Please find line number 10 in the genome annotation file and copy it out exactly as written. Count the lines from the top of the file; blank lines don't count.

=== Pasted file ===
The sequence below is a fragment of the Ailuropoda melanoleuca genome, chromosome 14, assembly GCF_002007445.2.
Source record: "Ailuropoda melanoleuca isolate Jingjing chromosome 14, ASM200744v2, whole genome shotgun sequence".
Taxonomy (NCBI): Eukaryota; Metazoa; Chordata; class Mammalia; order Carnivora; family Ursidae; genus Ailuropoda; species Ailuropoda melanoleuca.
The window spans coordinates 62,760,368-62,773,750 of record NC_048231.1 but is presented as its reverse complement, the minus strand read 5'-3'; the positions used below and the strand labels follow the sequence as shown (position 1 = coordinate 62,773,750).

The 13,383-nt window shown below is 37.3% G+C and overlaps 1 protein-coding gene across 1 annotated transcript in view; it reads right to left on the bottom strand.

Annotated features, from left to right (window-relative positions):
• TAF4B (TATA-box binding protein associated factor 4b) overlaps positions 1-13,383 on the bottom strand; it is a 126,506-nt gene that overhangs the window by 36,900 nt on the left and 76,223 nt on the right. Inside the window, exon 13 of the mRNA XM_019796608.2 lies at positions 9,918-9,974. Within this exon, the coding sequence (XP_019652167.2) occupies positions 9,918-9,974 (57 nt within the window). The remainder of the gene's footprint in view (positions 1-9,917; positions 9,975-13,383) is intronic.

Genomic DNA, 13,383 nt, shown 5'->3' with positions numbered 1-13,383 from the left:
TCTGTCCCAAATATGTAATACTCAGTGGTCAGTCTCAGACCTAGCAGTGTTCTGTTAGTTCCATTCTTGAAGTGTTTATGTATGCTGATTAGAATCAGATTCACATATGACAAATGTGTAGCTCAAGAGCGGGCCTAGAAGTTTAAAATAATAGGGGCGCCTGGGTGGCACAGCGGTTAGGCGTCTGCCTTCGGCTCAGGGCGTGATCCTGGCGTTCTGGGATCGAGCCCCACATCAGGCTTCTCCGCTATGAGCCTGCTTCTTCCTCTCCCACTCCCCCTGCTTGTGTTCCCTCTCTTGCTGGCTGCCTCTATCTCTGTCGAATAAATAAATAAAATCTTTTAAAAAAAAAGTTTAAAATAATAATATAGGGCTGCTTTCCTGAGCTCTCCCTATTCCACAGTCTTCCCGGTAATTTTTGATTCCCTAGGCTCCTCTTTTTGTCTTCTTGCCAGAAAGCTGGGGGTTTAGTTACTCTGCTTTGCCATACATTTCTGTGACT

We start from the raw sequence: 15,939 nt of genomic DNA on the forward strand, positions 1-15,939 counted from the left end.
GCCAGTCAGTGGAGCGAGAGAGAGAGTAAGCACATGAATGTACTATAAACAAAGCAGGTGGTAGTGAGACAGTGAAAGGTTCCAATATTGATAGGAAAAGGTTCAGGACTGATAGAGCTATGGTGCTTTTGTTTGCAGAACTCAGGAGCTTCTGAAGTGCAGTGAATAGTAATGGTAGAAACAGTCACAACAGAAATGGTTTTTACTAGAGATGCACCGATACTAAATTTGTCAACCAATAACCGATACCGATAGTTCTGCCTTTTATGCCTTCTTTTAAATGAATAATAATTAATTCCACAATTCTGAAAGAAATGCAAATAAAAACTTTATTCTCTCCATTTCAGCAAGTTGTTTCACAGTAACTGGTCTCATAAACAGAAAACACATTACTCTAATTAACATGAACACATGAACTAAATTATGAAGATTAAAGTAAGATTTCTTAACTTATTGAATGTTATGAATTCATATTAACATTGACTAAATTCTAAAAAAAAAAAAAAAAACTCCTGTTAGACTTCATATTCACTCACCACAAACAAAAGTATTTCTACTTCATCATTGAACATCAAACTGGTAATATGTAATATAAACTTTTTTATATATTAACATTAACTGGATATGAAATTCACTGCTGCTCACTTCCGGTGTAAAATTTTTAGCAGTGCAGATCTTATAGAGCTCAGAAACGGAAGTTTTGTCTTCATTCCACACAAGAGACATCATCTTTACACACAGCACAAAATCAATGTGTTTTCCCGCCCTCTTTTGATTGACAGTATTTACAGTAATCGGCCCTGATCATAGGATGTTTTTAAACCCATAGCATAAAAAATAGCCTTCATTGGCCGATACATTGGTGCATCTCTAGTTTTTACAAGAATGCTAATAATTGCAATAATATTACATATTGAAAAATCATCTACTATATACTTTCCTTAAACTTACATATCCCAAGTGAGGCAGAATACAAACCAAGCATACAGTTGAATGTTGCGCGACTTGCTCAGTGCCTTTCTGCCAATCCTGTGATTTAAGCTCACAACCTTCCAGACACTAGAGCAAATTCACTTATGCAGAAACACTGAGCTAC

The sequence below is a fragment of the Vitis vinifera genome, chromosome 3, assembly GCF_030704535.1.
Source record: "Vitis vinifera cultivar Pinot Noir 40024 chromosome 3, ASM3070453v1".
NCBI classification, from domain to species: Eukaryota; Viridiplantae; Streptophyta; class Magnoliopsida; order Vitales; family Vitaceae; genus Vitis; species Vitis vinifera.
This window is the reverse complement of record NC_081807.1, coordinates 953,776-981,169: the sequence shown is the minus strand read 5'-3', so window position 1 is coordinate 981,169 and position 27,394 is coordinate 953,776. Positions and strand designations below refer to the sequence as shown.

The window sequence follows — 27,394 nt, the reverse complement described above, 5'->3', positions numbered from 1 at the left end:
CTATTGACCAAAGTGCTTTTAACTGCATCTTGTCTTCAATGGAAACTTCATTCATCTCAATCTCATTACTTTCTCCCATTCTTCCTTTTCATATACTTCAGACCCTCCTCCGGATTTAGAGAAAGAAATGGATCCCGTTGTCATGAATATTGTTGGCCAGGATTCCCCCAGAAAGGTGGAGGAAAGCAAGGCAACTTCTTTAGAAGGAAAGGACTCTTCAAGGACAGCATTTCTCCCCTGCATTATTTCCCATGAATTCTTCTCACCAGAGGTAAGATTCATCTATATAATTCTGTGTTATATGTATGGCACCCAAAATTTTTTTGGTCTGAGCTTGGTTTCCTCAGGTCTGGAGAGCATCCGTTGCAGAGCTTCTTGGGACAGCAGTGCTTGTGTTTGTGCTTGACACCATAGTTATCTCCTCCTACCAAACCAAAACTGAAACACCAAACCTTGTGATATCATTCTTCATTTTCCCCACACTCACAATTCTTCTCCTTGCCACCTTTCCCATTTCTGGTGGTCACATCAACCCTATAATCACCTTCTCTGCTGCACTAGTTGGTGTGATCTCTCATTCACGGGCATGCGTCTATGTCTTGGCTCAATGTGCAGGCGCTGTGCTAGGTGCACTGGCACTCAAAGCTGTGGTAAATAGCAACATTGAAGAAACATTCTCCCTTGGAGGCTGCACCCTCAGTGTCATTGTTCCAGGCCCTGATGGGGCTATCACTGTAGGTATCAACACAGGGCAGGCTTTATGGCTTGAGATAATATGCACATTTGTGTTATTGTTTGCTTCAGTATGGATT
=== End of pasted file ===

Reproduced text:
We start from the raw sequence: 15,939 nt of genomic DNA on the forward strand, positions 1-15,939 counted from the left end.